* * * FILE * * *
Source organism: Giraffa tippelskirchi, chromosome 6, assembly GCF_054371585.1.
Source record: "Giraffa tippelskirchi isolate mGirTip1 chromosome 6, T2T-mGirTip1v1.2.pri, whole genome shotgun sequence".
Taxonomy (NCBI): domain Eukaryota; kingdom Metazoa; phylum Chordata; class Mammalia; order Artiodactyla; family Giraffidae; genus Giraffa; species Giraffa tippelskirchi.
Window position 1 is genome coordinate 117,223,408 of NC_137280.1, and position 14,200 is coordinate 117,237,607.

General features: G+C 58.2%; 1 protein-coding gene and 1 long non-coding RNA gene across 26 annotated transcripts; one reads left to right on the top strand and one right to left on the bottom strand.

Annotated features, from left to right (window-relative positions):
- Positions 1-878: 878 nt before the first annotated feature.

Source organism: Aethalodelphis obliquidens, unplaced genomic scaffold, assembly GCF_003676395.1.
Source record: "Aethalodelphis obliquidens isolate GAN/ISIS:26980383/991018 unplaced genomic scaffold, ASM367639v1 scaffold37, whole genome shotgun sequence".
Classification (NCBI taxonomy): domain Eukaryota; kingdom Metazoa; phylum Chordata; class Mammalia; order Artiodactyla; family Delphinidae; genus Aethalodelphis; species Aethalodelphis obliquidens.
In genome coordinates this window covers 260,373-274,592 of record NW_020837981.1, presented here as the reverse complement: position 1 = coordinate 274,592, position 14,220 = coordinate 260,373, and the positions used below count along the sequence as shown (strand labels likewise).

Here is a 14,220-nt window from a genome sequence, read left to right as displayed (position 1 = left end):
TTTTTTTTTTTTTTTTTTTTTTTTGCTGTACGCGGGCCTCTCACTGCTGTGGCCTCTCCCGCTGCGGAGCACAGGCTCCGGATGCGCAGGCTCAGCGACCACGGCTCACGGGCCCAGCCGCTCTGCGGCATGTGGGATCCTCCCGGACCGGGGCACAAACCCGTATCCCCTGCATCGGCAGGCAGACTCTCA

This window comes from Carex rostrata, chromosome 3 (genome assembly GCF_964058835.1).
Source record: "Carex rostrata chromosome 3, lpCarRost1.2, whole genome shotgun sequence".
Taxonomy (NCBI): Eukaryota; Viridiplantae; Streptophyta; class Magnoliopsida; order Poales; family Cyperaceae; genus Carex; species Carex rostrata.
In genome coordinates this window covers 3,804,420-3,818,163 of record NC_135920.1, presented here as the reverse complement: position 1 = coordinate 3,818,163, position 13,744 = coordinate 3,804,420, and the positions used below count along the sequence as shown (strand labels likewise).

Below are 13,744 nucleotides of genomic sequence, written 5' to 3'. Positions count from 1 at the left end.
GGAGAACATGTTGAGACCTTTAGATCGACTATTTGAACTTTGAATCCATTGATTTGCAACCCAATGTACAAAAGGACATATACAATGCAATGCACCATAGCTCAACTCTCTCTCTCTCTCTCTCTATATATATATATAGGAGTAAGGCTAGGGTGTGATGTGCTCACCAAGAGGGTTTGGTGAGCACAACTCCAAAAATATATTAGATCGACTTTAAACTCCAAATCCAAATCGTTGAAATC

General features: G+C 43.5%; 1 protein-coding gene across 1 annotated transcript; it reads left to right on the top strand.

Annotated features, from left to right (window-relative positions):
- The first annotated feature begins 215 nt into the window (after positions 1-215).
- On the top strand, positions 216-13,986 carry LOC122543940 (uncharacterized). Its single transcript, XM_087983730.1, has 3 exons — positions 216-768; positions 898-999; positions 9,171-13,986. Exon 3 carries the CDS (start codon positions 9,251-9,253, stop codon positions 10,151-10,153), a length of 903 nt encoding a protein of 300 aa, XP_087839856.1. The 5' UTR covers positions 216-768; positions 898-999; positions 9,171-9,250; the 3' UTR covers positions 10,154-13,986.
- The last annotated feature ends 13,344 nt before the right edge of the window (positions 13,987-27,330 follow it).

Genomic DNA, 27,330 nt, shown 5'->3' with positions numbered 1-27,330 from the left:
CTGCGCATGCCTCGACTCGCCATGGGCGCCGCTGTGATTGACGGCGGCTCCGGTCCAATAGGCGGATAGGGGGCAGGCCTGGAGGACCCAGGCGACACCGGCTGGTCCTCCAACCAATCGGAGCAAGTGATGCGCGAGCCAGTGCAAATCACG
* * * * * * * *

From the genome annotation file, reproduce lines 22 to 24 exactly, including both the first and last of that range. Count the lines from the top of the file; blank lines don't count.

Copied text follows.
- The first annotated feature begins 215 nt into the window (after positions 1-215).
- On the top strand, positions 216-13,986 carry LOC122543940 (uncharacterized). Its single transcript, XM_087983730.1, has 3 exons — positions 216-768; positions 898-999; positions 9,171-13,986. Exon 3 carries the CDS (start codon positions 9,251-9,253, stop codon positions 10,151-10,153), a length of 903 nt encoding a protein of 300 aa, XP_087839856.1. The 5' UTR covers positions 216-768; positions 898-999; positions 9,171-9,250; the 3' UTR covers positions 10,154-13,986.
- The last annotated feature ends 13,344 nt before the right edge of the window (positions 13,987-27,330 follow it).